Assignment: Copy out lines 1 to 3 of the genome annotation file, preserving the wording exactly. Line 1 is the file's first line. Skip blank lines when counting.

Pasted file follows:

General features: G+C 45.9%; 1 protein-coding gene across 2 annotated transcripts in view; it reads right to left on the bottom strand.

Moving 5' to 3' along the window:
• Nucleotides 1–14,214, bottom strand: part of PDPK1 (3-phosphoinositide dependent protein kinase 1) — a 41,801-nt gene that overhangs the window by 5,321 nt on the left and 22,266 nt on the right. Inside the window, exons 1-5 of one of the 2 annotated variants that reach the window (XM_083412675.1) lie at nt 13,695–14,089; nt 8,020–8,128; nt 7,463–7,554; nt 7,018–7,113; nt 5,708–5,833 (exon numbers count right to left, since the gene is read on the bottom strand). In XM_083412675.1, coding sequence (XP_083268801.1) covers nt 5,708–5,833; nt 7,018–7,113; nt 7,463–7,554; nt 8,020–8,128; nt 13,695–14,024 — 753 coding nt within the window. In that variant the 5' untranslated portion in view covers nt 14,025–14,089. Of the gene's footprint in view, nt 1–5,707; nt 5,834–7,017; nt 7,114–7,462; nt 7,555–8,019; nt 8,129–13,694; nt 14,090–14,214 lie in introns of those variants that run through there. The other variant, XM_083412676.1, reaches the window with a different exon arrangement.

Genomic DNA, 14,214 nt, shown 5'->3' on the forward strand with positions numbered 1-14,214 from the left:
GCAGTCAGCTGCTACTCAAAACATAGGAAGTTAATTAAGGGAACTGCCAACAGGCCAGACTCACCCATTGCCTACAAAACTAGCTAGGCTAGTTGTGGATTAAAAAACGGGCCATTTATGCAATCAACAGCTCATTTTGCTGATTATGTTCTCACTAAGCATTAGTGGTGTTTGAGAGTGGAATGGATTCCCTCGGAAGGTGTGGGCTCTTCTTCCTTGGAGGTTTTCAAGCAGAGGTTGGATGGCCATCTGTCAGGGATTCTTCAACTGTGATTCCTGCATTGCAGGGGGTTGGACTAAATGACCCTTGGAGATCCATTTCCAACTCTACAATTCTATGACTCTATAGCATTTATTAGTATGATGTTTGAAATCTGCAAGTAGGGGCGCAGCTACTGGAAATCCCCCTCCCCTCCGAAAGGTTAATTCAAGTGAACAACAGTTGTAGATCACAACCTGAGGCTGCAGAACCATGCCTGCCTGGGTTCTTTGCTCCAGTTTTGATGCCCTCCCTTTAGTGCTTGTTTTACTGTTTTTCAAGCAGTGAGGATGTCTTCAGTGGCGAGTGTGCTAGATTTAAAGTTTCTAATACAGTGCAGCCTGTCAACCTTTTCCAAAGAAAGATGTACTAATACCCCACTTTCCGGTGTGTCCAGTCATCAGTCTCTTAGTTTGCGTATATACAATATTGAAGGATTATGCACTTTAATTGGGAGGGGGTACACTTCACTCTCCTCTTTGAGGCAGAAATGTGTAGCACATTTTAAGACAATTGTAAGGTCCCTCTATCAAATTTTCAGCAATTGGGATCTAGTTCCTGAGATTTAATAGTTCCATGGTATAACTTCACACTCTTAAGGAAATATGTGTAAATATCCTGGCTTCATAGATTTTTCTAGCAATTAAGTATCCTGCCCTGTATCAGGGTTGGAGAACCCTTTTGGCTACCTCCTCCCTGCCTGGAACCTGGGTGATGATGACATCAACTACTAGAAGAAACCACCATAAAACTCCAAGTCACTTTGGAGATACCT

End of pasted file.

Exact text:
General features: G+C 45.9%; 1 protein-coding gene across 2 annotated transcripts in view; it reads right to left on the bottom strand.

Moving 5' to 3' along the window:
• Nucleotides 1–14,214, bottom strand: part of PDPK1 (3-phosphoinositide dependent protein kinase 1) — a 41,801-nt gene that overhangs the window by 5,321 nt on the left and 22,266 nt on the right. Inside the window, exons 1-5 of one of the 2 annotated variants that reach the window (XM_083412675.1) lie at nt 13,695–14,089; nt 8,020–8,128; nt 7,463–7,554; nt 7,018–7,113; nt 5,708–5,833 (exon numbers count right to left, since the gene is read on the bottom strand). In XM_083412675.1, coding sequence (XP_083268801.1) covers nt 5,708–5,833; nt 7,018–7,113; nt 7,463–7,554; nt 8,020–8,128; nt 13,695–14,024 — 753 coding nt within the window. In that variant the 5' untranslated portion in view covers nt 14,025–14,089. Of the gene's footprint in view, nt 1–5,707; nt 5,834–7,017; nt 7,114–7,462; nt 7,555–8,019; nt 8,129–13,694; nt 14,090–14,214 lie in introns of those variants that run through there. The other variant, XM_083412676.1, reaches the window with a different exon arrangement.